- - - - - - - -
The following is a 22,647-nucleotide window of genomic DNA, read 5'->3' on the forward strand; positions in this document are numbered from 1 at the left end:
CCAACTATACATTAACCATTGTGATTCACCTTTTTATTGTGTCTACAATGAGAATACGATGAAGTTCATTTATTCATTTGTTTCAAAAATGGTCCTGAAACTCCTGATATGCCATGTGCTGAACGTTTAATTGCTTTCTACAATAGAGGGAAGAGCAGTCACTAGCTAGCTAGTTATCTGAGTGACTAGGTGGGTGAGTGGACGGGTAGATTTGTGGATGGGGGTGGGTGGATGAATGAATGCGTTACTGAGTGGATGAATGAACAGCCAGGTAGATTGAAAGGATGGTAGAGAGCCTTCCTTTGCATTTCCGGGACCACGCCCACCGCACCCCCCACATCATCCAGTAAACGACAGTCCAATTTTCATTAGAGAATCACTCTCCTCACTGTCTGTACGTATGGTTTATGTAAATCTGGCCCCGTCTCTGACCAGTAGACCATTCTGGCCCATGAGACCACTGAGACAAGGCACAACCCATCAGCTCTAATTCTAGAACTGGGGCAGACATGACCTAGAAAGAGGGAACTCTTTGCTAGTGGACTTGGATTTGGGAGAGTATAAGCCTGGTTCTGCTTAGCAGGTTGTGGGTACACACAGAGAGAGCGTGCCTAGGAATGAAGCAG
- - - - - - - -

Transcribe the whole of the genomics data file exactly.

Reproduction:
The following is a 22,647-nucleotide window of genomic DNA, read 5'->3' on the forward strand; positions in this document are numbered from 1 at the left end:
CCAACTATACATTAACCATTGTGATTCACCTTTTTATTGTGTCTACAATGAGAATACGATGAAGTTCATTTATTCATTTGTTTCAAAAATGGTCCTGAAACTCCTGATATGCCATGTGCTGAACGTTTAATTGCTTTCTACAATAGAGGGAAGAGCAGTCACTAGCTAGCTAGTTATCTGAGTGACTAGGTGGGTGAGTGGACGGGTAGATTTGTGGATGGGGGTGGGTGGATGAATGAATGCGTTACTGAGTGGATGAATGAACAGCCAGGTAGATTGAAAGGATGGTAGAGAGCCTTCCTTTGCATTTCCGGGACCACGCCCACCGCACCCCCCACATCATCCAGTAAACGACAGTCCAATTTTCATTAGAGAATCACTCTCCTCACTGTCTGTACGTATGGTTTATGTAAATCTGGCCCCGTCTCTGACCAGTAGACCATTCTGGCCCATGAGACCACTGAGACAAGGCACAACCCATCAGCTCTAATTCTAGAACTGGGGCAGACATGACCTAGAAAGAGGGAACTCTTTGCTAGTGGACTTGGATTTGGGAGAGTATAAGCCTGGTTCTGCTTAGCAGGTTGTGGGTACACACAGAGAGAGCGTGCCTAGGAATGAAGCAG